WTF? I guess you have NOT read up on your history. This is just plainly false. I’m also not sure you realize you are directly contradicting the main point of my two articles without addressing the evidence or arguments I brought up.

“Asian cultures”?
Are you including all the peoples of the Asian steppes here, including the great Mongolian tribes, as well as the Manchus, who conquered and ruled China from 1644-1911? I could go on, but this is already getting too long.

“Not emphasizing athletic achievement”? “Cultural bias against athletic endeavors”?
Huh? You’re also conveniently forgetting all the martial traditions stretching all the way through Asia, from India all the way to Japan. Not to mention the great armies and military rulers of Asian history.

“Fewer resources and time to devote to such matters”?
Are you kidding me? Anyone who’s taken any respectable survey course in Asian Civilizations should be able to disabuse you of this one.

*How monolithic is your vision of “Asia.” How totalizing is your narrative. How deeply complicit you are in sick Self-Orientalism.

Ugh, no wonder Asians are such easy targets for anti-Asian racism in America. They spread the ignorance directly themselves.

2. “That we Asian-American men today are the children of a generation of parents who grew up in Asia under the relative poverty of the 1940s to the 1960s (compared to the US at the time) is an extremely relevant point insofar as how we may not have lived up to our full genetic potential for athletic excellent.”

Who do you think you’re speaking for? Haha. Here is a great example of the IGNORANCE combined with the ARROGANCE.

My parents arrived in Kansas from Taiwan in the early 80s, not the 40s and 60s. My dad was a hand-to-hand combat instructor and officer in the Taiwan Army. He could kick some serious ass. And even now, turning almost 70, he picks up trees with his bare hands and plants them in his backyard.

Don’t use your own limited life experience to speak on behalf of all the 15 million Asian-Americans.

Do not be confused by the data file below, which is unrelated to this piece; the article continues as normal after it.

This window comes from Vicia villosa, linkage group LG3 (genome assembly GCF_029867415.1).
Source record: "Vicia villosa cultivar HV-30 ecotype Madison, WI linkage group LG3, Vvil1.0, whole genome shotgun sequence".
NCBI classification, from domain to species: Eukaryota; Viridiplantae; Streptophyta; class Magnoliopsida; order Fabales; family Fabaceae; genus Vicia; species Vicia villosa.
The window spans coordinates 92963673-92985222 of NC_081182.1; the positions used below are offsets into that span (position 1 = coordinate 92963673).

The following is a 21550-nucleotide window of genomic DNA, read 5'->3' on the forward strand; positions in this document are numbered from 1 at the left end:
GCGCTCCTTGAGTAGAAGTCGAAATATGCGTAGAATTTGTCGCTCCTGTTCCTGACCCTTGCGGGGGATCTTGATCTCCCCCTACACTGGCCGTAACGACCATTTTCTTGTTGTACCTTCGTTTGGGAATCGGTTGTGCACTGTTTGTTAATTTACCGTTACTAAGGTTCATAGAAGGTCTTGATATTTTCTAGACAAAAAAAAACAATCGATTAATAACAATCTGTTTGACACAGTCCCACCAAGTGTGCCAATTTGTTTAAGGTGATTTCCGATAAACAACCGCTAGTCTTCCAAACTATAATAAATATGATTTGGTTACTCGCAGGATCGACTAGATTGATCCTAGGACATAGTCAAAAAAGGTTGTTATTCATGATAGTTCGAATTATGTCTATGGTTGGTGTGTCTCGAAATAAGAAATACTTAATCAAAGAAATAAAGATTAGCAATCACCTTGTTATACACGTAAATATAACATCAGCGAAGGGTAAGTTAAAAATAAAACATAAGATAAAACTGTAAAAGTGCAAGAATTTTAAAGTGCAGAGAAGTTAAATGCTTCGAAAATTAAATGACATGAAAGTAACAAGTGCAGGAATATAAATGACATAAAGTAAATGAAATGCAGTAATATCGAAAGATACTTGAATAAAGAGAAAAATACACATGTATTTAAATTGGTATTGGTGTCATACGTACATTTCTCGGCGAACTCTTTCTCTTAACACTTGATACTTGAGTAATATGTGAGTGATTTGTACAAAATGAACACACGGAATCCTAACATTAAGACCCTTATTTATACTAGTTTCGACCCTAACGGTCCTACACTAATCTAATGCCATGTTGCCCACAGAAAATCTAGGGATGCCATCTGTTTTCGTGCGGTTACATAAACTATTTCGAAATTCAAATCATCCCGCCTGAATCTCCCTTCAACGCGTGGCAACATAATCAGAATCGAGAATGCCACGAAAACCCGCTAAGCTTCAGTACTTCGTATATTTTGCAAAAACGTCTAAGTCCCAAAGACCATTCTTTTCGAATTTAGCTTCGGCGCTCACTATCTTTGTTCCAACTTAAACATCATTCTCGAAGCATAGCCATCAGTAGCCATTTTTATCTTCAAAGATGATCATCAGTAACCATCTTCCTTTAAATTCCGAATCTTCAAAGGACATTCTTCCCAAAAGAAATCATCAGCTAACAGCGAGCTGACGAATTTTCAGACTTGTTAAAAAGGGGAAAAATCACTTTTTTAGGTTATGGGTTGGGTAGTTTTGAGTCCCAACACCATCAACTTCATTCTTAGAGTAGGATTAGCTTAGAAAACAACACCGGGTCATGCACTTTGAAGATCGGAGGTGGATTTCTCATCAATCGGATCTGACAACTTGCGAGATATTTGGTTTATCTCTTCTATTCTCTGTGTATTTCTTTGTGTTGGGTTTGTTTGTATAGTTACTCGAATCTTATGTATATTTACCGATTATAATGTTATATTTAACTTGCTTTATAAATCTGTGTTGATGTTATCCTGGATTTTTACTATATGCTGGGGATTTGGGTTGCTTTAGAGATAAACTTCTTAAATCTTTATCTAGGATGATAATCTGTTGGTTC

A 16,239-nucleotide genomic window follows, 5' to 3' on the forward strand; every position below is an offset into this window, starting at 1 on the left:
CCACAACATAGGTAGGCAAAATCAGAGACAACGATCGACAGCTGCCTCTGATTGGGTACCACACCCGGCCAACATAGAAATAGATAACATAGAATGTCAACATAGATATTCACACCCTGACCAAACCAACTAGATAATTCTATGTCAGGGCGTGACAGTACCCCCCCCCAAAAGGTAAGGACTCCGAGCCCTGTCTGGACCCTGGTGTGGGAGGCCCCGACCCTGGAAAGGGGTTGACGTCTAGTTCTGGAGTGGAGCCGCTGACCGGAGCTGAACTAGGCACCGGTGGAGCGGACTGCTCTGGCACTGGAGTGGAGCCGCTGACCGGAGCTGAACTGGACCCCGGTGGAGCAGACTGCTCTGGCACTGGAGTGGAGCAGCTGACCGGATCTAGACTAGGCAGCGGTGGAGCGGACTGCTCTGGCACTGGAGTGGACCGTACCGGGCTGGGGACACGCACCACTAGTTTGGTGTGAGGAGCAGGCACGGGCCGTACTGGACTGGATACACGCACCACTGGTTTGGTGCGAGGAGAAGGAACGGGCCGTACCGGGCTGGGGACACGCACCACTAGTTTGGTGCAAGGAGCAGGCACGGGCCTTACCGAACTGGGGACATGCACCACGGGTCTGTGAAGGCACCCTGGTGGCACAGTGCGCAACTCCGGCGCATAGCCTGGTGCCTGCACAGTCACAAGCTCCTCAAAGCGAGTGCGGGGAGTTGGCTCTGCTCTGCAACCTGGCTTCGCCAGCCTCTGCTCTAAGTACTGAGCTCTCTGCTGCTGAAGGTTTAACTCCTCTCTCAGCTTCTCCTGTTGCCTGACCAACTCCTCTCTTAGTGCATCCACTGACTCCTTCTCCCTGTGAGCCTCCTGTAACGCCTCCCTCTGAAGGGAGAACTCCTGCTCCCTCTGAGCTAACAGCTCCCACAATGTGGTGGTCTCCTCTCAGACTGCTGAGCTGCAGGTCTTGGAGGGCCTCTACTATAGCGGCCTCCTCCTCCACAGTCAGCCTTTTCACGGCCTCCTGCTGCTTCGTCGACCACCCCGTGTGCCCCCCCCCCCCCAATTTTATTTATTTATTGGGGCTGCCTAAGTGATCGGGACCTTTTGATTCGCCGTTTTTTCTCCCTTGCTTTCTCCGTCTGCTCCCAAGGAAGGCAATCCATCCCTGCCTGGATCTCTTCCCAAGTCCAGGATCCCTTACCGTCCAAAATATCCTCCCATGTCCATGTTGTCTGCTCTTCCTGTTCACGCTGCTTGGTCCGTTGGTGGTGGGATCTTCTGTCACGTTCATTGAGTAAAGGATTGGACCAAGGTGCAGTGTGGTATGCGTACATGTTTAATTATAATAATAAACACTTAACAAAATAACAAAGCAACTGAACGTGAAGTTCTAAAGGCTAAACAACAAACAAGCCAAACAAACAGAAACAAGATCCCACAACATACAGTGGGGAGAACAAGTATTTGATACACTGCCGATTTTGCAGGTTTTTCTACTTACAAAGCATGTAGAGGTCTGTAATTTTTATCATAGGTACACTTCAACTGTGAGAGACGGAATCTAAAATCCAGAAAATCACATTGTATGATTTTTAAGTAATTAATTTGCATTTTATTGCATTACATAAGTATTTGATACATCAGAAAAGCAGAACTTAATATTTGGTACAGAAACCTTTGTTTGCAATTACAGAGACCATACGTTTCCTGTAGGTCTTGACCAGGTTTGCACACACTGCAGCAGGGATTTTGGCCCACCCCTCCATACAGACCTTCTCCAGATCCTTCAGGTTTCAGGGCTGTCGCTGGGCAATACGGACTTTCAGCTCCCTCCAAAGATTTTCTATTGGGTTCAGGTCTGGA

And whose fault is it that you haven’t lived up to your “full potential for athletic excellent (sic)”? Quit making excuses, buddy boy. And don’t presume you represent the Asian race.

Go read my post here on how to get fit in 3 months for a start: http://www.doctorasianrake.com/2010/05/how-to-get-fit-in-3-months-physical-fitness-as-universally-attractive/

Do P90X, or hire a good personal trainer, or do Occam’s Protocol from Ferriss’s book, if you don’t have much time to spare.

Quit blaming your problems on how you were raised!

If you want to resign yourself to your limitations and problems and deficiencies, go ahead. But don’t presume to tell me or your more courageous, self-actualized, empowered Asian brothers what they are or are not capable of doing.

Quit imposing your limiting beliefs on others.

3. “One could dryly assert that history or no history – facts are facts and that due to the advantageous legacy of white/European males, they ended up larger in size and are therefore “more masculine” by culturally American metrics of masculinity (read: ‘roided muscles, copious body hair, and aggressive behavior).”

Well, there you go again. Defeatist language. Whining about how you’re smaller than the white boys.

Man up. Grow some balls. You’re embarrassing, not as an Asian, but as a MAN.